Achieving whatever you set your sights on takes time. The key to achievement, above all else, is patience.
Picture Courtesy: The Hindu/Internet
Yesterday we were at a Madras Week event where famed film critic and senior journalist Baradwaj Rangan was in conversation with Carnatic vocalist Sandeep Narayan, a disciple of renowned singer Sanjay Subrahmanyan. Sandeep was born in the US. He lived and grew up in Los Angeles for much of his Life until 1996, when he visited Chennai at the age of 11 to “touch and feel” the “world of Carnatic music at its Mecca”. Ever since, Sandeep was drawn to Chennai and kept visiting here in summers and winters (for the famous Madras Music season). He completed his undergrad law degree in 2006 in the US and has since made Chennai his home. Evidently, Sandeep’s Life journey has been unique – most people from Chennai move westward after their undergrad programs. But here is someone who was drawn to Chennai, and to Carnatic music, from the West. Obviously, he faced huge cultural barriers and challenges. For one, most sabhas and people who mattered in the Carnatic music circuit treated him as an NRI – although he has been living here from 2006. His strong American accent while speaking English did not help much. Then breaking through the politics that governs the Carnatic music scene has been difficult – and often times depressing, especially because Sandeep chose not to do “his PR” with the sabhas or play “politics”. “I just didn’t fit in doing those things,” he confessed. This really meant that there would be long spells – often months – when he would not get concerts to sing. But he was patient. He kept practising and kept attending every concert possible – to learn as much as he could. Then, slowly, people started offering him concerts. And now, in the last few years, he’s among the more sought after Carnatic musicians.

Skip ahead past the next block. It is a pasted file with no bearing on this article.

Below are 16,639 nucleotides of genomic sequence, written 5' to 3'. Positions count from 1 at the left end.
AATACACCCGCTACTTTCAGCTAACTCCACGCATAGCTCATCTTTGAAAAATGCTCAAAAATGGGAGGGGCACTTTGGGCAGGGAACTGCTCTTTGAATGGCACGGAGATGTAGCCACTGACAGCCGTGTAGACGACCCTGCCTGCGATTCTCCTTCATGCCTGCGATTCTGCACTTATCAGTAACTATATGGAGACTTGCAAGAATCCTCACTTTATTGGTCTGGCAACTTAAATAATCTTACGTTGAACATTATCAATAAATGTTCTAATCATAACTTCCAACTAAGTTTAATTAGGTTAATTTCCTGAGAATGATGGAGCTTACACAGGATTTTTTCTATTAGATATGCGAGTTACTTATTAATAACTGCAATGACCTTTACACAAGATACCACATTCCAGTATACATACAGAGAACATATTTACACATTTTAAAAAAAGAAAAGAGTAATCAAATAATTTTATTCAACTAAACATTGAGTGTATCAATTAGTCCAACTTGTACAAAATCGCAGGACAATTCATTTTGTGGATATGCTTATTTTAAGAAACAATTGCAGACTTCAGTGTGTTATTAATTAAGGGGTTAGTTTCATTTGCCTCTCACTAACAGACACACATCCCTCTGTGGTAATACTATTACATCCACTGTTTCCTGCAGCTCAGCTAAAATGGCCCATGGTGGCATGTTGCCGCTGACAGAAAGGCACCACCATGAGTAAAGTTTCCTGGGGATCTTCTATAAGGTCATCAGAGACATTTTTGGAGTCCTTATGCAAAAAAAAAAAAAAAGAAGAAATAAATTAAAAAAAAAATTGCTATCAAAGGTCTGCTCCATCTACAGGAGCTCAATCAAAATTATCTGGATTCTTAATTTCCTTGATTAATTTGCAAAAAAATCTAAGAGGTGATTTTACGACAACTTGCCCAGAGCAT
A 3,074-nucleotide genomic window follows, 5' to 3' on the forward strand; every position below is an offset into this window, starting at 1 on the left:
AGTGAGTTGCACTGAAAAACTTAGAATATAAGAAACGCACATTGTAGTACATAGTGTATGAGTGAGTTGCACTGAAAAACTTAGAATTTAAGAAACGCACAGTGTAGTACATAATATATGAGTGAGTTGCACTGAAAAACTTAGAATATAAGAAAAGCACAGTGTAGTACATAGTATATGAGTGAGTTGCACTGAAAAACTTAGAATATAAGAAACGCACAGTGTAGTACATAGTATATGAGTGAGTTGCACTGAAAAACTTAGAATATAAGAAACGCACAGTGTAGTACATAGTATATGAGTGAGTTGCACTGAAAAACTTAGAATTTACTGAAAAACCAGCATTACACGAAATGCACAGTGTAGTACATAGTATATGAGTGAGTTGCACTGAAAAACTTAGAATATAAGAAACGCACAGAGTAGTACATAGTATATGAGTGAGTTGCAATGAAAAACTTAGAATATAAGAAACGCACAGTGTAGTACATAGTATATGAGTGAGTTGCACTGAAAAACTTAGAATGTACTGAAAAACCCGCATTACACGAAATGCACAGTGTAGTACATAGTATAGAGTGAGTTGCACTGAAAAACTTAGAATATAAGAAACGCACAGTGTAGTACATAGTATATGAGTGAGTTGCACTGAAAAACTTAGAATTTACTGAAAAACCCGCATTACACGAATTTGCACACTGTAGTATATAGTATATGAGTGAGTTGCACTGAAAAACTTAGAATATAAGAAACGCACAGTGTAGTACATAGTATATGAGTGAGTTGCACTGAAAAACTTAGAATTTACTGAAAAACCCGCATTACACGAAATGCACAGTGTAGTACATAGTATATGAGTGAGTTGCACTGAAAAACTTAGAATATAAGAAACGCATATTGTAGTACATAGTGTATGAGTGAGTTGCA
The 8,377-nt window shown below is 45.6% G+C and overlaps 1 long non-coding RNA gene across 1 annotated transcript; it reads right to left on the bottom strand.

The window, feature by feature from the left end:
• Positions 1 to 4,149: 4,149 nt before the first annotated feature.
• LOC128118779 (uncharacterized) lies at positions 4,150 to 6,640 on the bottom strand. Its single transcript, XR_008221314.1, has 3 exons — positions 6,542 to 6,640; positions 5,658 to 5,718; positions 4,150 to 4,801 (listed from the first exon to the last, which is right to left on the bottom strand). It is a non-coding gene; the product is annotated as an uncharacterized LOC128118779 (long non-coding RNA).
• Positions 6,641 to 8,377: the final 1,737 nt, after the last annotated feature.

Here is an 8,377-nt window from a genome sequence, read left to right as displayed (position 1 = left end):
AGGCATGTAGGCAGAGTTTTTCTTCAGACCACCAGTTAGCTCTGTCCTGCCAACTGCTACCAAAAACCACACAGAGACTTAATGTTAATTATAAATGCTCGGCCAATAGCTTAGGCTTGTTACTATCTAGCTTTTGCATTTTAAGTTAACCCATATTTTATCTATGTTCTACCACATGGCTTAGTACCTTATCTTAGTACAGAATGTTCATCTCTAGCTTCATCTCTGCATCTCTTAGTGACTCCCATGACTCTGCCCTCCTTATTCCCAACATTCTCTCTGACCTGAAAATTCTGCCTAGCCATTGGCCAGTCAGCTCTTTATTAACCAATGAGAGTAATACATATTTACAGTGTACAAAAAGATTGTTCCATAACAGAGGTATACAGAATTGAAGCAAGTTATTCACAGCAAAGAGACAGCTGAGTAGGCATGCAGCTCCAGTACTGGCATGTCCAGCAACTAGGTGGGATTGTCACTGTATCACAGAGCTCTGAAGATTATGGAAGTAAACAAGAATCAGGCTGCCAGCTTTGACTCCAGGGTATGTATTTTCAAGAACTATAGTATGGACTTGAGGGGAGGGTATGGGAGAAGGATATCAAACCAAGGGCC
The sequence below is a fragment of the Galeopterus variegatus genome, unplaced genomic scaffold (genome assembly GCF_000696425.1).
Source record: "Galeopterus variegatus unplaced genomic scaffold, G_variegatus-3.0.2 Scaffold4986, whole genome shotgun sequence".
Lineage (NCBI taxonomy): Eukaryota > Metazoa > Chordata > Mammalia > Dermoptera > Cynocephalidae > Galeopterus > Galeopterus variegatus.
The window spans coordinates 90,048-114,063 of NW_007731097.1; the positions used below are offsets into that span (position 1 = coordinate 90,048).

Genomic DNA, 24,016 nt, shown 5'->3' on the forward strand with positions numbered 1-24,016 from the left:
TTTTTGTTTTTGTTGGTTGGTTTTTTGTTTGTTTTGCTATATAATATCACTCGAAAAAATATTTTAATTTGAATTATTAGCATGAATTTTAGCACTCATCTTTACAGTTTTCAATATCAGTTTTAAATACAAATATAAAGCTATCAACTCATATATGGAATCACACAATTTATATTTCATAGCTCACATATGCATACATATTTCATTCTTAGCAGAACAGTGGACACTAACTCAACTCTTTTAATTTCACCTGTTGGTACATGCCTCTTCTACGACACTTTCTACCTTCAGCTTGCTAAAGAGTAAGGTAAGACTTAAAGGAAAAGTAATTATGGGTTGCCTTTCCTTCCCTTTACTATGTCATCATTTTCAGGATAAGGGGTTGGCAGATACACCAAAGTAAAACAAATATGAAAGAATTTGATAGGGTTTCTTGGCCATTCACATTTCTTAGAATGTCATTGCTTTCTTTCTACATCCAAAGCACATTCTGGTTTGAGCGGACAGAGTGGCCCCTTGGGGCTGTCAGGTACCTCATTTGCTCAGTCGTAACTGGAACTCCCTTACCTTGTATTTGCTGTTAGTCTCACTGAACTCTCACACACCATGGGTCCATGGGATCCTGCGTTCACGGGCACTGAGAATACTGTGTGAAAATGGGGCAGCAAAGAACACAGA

Someone in the audience, empathizing with the challenges Sandeep had to face, asked him if he had a method to deal with his “lows”: “How did you handle those painful phases when you had no concerts and people were not willing to give you a chance?”
Sandeep replied: “I just kept believing in myself and my music. Thankfully I didn’t go into depression. But there were undoubtedly several lows amidst a lot of pain. But I kept practising and kept listening to music. I had decided that this, Carnatic music, is my Life. And I am not going to make compromises with it. Now, I can surely say that there are highs, some very high highs, and there are not too many lows, and never the deep lows. I guess being patient with what you want helps.”
I thought that was a very simple yet profound answer.
At this point popular television and film actor, Mohan Raman, piped in from the audience to say: “I have been around for 25 years in my industry and I have learnt to deal with the unpredictable nature of securing projects by simply being happy with whatever I get!” Mohan is a wonderful artiste and has done several celebrated roles in Tamil cinema. Even so, his ability to accept whatever comes his way, offers a teachable perspective for us to learn from.
Marrying both points of view – Sandeep’s and Mohan’s – I believe the best way to approach Life – and your business or career goals – is to keep doing your best and never get influenced by the outcomes. Life is a lot about being patient with what you want. I liked Sandeep’s attitude to invest the time he spent waiting for a break to practise being a better musician. And I like Mohan’s point that we must learn to be happy with what we get. Interestingly, when you are patient, you are actually demonstrating how much conviction you have in yourself and in all that you are pursuing. Most people want results instantly and get frustrated when things don’t work out despite their best efforts. This is where depression sets in and suffering takes over. Never let your frustration drive you. Be driven surely – but by your passion and your vision for yourself. When you are sure of the direction you have chosen in your Life and are patient – and happy – on the road, somewhere along the way, you do arrive at the destination that you were always destined to arrive at!